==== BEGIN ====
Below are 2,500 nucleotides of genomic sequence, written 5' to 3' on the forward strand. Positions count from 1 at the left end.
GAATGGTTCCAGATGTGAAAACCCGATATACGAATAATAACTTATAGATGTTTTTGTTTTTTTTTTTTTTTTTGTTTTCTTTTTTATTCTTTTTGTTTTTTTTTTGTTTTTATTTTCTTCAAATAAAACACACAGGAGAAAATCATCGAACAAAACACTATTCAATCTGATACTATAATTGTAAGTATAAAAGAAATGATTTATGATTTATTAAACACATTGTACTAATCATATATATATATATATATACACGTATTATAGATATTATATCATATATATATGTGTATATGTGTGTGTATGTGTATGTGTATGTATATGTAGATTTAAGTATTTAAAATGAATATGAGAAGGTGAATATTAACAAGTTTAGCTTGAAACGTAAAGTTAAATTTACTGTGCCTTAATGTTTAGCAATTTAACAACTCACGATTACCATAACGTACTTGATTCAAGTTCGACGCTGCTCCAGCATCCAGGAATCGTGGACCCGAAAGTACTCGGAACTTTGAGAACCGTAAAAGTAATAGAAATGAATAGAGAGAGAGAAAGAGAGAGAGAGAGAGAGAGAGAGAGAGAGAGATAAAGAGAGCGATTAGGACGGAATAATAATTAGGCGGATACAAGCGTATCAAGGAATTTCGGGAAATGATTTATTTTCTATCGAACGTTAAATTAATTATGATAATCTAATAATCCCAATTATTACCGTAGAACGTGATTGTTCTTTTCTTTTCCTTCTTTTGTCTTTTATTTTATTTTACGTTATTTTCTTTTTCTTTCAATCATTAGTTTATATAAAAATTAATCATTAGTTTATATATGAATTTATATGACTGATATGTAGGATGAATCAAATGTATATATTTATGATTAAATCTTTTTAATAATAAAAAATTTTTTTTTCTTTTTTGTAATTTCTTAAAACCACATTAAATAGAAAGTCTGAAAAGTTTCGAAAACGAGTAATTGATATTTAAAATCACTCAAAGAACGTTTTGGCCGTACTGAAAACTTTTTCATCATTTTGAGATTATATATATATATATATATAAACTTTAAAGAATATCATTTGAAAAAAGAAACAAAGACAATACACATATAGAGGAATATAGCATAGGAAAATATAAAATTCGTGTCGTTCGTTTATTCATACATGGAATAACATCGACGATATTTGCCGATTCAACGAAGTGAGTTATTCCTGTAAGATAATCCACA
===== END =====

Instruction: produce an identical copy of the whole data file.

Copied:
Below are 2,500 nucleotides of genomic sequence, written 5' to 3' on the forward strand. Positions count from 1 at the left end.
GAATGGTTCCAGATGTGAAAACCCGATATACGAATAATAACTTATAGATGTTTTTGTTTTTTTTTTTTTTTTTGTTTTCTTTTTTATTCTTTTTGTTTTTTTTTTGTTTTTATTTTCTTCAAATAAAACACACAGGAGAAAATCATCGAACAAAACACTATTCAATCTGATACTATAATTGTAAGTATAAAAGAAATGATTTATGATTTATTAAACACATTGTACTAATCATATATATATATATATATACACGTATTATAGATATTATATCATATATATATGTGTATATGTGTGTGTATGTGTATGTGTATGTATATGTAGATTTAAGTATTTAAAATGAATATGAGAAGGTGAATATTAACAAGTTTAGCTTGAAACGTAAAGTTAAATTTACTGTGCCTTAATGTTTAGCAATTTAACAACTCACGATTACCATAACGTACTTGATTCAAGTTCGACGCTGCTCCAGCATCCAGGAATCGTGGACCCGAAAGTACTCGGAACTTTGAGAACCGTAAAAGTAATAGAAATGAATAGAGAGAGAGAAAGAGAGAGAGAGAGAGAGAGAGAGAGAGAGAGATAAAGAGAGCGATTAGGACGGAATAATAATTAGGCGGATACAAGCGTATCAAGGAATTTCGGGAAATGATTTATTTTCTATCGAACGTTAAATTAATTATGATAATCTAATAATCCCAATTATTACCGTAGAACGTGATTGTTCTTTTCTTTTCCTTCTTTTGTCTTTTATTTTATTTTACGTTATTTTCTTTTTCTTTCAATCATTAGTTTATATAAAAATTAATCATTAGTTTATATATGAATTTATATGACTGATATGTAGGATGAATCAAATGTATATATTTATGATTAAATCTTTTTAATAATAAAAAATTTTTTTTTCTTTTTTGTAATTTCTTAAAACCACATTAAATAGAAAGTCTGAAAAGTTTCGAAAACGAGTAATTGATATTTAAAATCACTCAAAGAACGTTTTGGCCGTACTGAAAACTTTTTCATCATTTTGAGATTATATATATATATATATATAAACTTTAAAGAATATCATTTGAAAAAAGAAACAAAGACAATACACATATAGAGGAATATAGCATAGGAAAATATAAAATTCGTGTCGTTCGTTTATTCATACATGGAATAACATCGACGATATTTGCCGATTCAACGAAGTGAGTTATTCCTGTAAGATAATCCACA